In the throes of agreeing to a new government, Belgium is setting up a new coalition government and the nuclear shutdown will be on its agenda, officials told reporters early this month.
“There is a confirmation that the plants will close, and nuclear will become a transition energy in Belgium,” an unnamed government official told The Wall Street Journal late last week. “The government will set out a plan for the move to alternative power sources in the six months following its installation.”
The source said the 2015 and 2025 dates would be “flexible” as the new government talks with energy companies and investors and implements plans to make the energy market more competitive.
Also on the new government’s agenda, the newspaper reported, would be a higher nuclear tax, which would be slapped on nuclear power producers. The proceeds would reportedly be spent on renewable energy sources in the North Sea.
“This is could indeed be good news,” said Bellona’s executive director and nuclear physicist Nils Bøhmer.
“First of all this is a conditional closure, meaning that Belgium will need to invest substantially in developing renewable energy sources,” he said.
Bøhmer cautioned, however, that Belgium must take care not to go the way of Sweden, which as the result of a 1980 referendum instituted a nuclear phase out by 2010. That wa dashed, however, in 2009, the Swedish government agreed to allow old nuclear power reactors to be replaced, ending the phase out policy.
Chief among the motivating factors behind this, said Bøhmer, was that Sweden had not sufficiently developed its renewable energy capacity.
Bøhmer further advocated that should fossil fuels replace nuclear energy in Belgium, that carbon capture and storage technology be deployed so that the nuclear shutdown does not lead to increased emissions of carbon dioxide.
Searching for alternative power sources
Belgium, home to 11 million people, relies on nuclear for half of its electricity. According to Reuters, the ambitious nuclear shutdown is dependent on finding a reasonable source of power as a replacement, which is far from guaranteed.
If alternative energy sources are found to fill the gap then the three oldest reactors will be shut down in 2015.
Natural gas and coal, along with some renewables, provide the remainder of Belgium’s power, according to IEEE Spectrum magazine.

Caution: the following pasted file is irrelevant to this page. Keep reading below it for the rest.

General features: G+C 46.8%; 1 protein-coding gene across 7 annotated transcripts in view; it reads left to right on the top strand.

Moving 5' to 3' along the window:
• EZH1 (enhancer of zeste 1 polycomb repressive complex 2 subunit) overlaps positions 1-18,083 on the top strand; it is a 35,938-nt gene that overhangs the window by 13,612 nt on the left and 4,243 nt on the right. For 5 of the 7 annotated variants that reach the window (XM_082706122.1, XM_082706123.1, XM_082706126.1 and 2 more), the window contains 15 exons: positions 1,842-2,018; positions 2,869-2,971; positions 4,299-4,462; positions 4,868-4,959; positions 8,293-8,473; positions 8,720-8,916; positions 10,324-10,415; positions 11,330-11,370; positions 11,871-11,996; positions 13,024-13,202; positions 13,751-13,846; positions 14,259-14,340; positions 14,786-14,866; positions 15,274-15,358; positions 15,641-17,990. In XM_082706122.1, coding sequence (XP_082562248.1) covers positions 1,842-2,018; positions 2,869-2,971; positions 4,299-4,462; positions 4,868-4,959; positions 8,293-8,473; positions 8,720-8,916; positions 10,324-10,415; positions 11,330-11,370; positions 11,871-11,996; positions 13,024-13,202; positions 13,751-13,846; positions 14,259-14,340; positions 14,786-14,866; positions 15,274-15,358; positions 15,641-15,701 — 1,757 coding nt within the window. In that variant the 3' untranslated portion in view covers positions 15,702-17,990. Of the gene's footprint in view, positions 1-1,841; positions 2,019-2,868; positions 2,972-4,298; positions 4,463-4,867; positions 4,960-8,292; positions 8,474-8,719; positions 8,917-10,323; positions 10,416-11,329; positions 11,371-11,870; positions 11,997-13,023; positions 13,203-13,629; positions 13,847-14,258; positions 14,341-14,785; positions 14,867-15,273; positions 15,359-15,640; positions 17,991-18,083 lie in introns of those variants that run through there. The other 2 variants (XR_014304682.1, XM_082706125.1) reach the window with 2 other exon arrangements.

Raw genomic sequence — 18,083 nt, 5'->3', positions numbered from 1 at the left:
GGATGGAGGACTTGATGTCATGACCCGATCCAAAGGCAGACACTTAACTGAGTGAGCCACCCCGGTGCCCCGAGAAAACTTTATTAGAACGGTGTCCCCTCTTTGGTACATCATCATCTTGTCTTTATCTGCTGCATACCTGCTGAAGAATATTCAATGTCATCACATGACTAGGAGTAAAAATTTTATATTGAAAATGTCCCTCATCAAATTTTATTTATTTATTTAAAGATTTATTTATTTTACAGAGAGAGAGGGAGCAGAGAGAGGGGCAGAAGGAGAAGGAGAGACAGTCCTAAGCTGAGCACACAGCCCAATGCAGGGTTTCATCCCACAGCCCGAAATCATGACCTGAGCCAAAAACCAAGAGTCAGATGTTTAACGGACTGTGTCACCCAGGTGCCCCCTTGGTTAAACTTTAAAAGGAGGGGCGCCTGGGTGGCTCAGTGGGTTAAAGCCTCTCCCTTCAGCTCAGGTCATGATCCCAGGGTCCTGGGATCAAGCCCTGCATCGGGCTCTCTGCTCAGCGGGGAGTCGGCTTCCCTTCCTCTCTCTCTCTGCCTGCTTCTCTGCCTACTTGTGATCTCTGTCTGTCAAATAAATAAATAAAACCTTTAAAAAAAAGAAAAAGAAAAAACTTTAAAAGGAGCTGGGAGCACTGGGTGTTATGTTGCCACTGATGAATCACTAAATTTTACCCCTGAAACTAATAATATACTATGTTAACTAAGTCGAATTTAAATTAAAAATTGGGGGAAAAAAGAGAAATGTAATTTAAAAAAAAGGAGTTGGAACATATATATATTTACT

According to a European Wind Energy Association report from earlier this year, the country will more than quadruple its wind power installations by 2020, but this will still only provide 10 percent of the total power needs, IEEE reported.
Belgium has seven reactors at two nuclear power stations, at Doel in the north and Tihange in the south. Theyare operated by Electrabel, which is part of GDF-Suez.
Will Belgium add to the anti-nuclear domino effect?
Germany is the largest economic power so far to announce it will be giving up nuclear power in the wake of Japan’s Fukushima Daiichi disaster in March.
Germany will shut down its nuclear power stations – which provide 28 percent of the country’s power – by 2022. Switzerland has said it will follow in 2035, shutting down its five nuclear power plants which contribute to 40 percent of the countries electricity.
Italy, which never had a nuclear program, turned out in force this summer for an well attended referendum declaring that the country will never pursue a nuclear power, contrary to the wishes of its enormously unpopular Prime Minister Prime Minister Silvio Berlusconi. And Japan has said it is aiming for a 40-year phase out of nuclear energy.
Belgium exit long planned
Belgium had actually planned a nuclear exit in 2003, long before the Japan earthquake.
In 2009, Belgium agreed to extend reactors’ engineered operational lifespans by 10 years, but this change never came into force as the government that decide the measure lost power
After the most recent decision, however, the shutdown will be re-accelerated dependent on finding alternative energy sources.
“If it turns out we won’t face shortages and prices would not skyrocket we intend to stick to the nuclear exit law of 2003,” a spokeswoman for Belgium’s energy and climate ministry told Reuters.
Belgium will now negotiate with investors to see how it can find new capacity to replace the 5860 MW that will be lost if the two nuclear sites at Doel and Tihange are shut.
“The government will actively look for new investors and sites that are still unused to see what can be done,” the spokeswoman said.